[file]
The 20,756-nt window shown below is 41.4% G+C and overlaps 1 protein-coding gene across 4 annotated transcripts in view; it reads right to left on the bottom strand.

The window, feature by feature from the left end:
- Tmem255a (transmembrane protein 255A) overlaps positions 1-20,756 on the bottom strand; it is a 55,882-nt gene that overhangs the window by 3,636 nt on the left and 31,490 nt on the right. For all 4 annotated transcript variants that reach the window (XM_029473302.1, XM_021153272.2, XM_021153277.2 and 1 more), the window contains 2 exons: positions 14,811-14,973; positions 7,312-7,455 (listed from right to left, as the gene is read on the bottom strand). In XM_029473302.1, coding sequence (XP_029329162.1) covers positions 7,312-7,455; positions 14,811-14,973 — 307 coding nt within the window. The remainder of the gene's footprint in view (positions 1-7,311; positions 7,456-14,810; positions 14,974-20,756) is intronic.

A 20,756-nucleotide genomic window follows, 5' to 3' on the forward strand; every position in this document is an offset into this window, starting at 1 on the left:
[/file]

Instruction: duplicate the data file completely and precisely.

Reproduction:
The 20,756-nt window shown below is 41.4% G+C and overlaps 1 protein-coding gene across 4 annotated transcripts in view; it reads right to left on the bottom strand.

The window, feature by feature from the left end:
- Tmem255a (transmembrane protein 255A) overlaps positions 1-20,756 on the bottom strand; it is a 55,882-nt gene that overhangs the window by 3,636 nt on the left and 31,490 nt on the right. For all 4 annotated transcript variants that reach the window (XM_029473302.1, XM_021153272.2, XM_021153277.2 and 1 more), the window contains 2 exons: positions 14,811-14,973; positions 7,312-7,455 (listed from right to left, as the gene is read on the bottom strand). In XM_029473302.1, coding sequence (XP_029329162.1) covers positions 7,312-7,455; positions 14,811-14,973 — 307 coding nt within the window. The remainder of the gene's footprint in view (positions 1-7,311; positions 7,456-14,810; positions 14,974-20,756) is intronic.

A 20,756-nucleotide genomic window follows, 5' to 3' on the forward strand; every position in this document is an offset into this window, starting at 1 on the left: